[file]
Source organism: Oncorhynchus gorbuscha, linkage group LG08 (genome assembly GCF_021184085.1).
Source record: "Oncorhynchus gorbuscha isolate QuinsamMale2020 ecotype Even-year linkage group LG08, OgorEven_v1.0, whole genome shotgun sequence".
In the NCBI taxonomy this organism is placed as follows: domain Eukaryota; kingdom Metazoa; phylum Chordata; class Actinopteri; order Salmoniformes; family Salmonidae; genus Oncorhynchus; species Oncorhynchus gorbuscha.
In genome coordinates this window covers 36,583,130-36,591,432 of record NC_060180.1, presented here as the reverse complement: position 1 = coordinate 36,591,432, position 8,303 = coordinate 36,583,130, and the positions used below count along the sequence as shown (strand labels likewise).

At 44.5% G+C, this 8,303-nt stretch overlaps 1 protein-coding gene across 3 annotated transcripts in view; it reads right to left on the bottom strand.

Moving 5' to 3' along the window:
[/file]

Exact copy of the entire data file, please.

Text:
Source organism: Oncorhynchus gorbuscha, linkage group LG08 (genome assembly GCF_021184085.1).
Source record: "Oncorhynchus gorbuscha isolate QuinsamMale2020 ecotype Even-year linkage group LG08, OgorEven_v1.0, whole genome shotgun sequence".
In the NCBI taxonomy this organism is placed as follows: domain Eukaryota; kingdom Metazoa; phylum Chordata; class Actinopteri; order Salmoniformes; family Salmonidae; genus Oncorhynchus; species Oncorhynchus gorbuscha.
In genome coordinates this window covers 36,583,130-36,591,432 of record NC_060180.1, presented here as the reverse complement: position 1 = coordinate 36,591,432, position 8,303 = coordinate 36,583,130, and the positions used below count along the sequence as shown (strand labels likewise).

At 44.5% G+C, this 8,303-nt stretch overlaps 1 protein-coding gene across 3 annotated transcripts in view; it reads right to left on the bottom strand.

Moving 5' to 3' along the window: